The fishery assessment tree is a critical element of the fishery assessment process – it defines how an individual fishery’s performance will be assessed, scored and conditions set. It is essential that you carefully review the draft assessment tree and provide comments to the certifier. If the fishery is complex, you may also wish to consult your own experts to provide in-depth information or arrange with the relevant management agency to play a role.

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Step 3: Information gathering, stakeholder meetings and scoring

The assessment team analyses all relevant information (including technical papers, reports and other sources) and conducts interviews with the client, fishery managers and stakeholders to ensure the team is aware of all potential information and issues. The assessment team uses this evidence to score the fishery’s performance against the assessment tree.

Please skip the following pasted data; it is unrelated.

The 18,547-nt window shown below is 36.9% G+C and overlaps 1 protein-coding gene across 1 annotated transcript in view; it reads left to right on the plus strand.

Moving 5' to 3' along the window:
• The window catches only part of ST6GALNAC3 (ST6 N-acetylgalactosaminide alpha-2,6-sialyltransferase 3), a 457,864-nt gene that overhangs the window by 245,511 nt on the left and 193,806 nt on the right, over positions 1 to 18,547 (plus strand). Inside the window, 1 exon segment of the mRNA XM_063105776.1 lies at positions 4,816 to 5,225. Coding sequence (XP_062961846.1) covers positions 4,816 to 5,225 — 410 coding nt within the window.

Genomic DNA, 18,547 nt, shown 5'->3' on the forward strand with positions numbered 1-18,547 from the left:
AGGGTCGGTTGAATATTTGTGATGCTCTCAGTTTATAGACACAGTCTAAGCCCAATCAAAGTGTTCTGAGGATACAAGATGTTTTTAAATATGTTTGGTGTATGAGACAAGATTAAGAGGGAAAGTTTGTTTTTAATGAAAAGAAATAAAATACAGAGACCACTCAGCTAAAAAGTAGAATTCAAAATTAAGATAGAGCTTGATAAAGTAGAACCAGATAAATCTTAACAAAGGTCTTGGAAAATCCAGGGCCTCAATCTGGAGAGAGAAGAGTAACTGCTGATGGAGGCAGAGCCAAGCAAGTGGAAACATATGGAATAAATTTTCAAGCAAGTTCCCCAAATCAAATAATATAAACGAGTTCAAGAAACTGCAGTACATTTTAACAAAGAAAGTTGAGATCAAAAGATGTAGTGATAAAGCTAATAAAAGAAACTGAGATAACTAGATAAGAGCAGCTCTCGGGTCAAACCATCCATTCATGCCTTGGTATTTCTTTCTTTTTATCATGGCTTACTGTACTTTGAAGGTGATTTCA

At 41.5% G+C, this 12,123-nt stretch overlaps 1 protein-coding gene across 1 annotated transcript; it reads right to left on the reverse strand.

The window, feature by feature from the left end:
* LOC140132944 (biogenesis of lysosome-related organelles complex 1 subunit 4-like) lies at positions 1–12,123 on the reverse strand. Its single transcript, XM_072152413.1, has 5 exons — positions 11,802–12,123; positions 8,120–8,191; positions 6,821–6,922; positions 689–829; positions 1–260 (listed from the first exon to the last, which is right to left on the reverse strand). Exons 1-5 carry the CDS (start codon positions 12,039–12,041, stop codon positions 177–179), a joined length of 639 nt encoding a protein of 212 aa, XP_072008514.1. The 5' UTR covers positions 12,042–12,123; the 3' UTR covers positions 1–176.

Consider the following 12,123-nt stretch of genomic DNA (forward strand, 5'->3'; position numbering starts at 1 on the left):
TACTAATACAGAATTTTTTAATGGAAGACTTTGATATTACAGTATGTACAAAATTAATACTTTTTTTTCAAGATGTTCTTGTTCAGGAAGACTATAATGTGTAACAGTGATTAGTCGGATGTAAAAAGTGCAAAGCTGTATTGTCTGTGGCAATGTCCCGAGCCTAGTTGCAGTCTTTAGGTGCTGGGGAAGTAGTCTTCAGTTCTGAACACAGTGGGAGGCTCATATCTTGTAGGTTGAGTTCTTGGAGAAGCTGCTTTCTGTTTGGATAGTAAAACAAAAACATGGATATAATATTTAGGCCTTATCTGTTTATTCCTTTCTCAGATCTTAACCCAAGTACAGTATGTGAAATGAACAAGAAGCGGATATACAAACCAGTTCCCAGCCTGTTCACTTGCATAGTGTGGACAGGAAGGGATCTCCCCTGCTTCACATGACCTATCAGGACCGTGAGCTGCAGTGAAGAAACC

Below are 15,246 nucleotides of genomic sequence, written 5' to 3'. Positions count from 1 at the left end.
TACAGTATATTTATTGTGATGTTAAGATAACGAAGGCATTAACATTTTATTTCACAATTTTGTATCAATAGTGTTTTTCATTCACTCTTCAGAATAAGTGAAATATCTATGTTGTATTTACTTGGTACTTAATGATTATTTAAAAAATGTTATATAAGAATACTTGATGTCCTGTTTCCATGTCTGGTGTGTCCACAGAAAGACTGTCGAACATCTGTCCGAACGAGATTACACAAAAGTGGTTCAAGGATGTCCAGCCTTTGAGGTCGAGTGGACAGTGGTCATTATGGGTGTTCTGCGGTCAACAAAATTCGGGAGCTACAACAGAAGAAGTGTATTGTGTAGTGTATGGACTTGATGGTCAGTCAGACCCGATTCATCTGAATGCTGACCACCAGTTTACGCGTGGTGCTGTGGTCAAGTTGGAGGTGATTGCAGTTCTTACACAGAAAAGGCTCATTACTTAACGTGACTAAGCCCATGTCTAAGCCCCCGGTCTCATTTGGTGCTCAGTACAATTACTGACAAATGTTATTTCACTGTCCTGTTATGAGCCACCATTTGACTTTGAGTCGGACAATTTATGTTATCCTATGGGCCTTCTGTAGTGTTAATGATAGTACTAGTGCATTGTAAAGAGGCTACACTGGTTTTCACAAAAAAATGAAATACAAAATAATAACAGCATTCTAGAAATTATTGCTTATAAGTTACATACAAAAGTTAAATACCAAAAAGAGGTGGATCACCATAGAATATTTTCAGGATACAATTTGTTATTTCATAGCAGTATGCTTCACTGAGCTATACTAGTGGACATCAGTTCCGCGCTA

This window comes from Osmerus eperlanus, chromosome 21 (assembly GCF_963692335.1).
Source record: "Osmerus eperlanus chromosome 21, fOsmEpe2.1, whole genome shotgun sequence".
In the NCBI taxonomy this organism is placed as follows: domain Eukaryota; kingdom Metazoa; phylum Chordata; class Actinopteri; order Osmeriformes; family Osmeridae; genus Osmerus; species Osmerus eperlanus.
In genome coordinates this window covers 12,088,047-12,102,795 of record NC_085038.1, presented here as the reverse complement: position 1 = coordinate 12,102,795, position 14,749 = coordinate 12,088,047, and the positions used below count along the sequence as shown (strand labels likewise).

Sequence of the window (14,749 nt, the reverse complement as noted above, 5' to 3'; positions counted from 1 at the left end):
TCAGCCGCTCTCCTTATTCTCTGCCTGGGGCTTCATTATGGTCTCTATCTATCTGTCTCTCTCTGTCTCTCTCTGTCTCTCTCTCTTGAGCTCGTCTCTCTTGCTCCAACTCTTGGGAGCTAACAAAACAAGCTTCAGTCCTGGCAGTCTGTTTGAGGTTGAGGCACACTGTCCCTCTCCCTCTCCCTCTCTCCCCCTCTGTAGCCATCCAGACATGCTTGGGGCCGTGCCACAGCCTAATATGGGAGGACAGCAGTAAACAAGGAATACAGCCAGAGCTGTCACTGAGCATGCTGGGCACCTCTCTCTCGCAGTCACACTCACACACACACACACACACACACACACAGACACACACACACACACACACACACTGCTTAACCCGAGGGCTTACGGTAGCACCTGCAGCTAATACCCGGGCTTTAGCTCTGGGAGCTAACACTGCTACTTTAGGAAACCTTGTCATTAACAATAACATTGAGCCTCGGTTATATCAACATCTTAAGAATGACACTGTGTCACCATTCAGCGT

Advice to fisheries
During the data collection and analysis phase, the client fishery can help by organising information and data submissions to the certifier according to the structure of the assessment tree. You may also make a case to the certifier about why you believe certain information translates into a specific score for each performance indicator in the assessment tree.  Please note however that while the certifier must take the fishery client's comments into consideration, they are not required to accept them.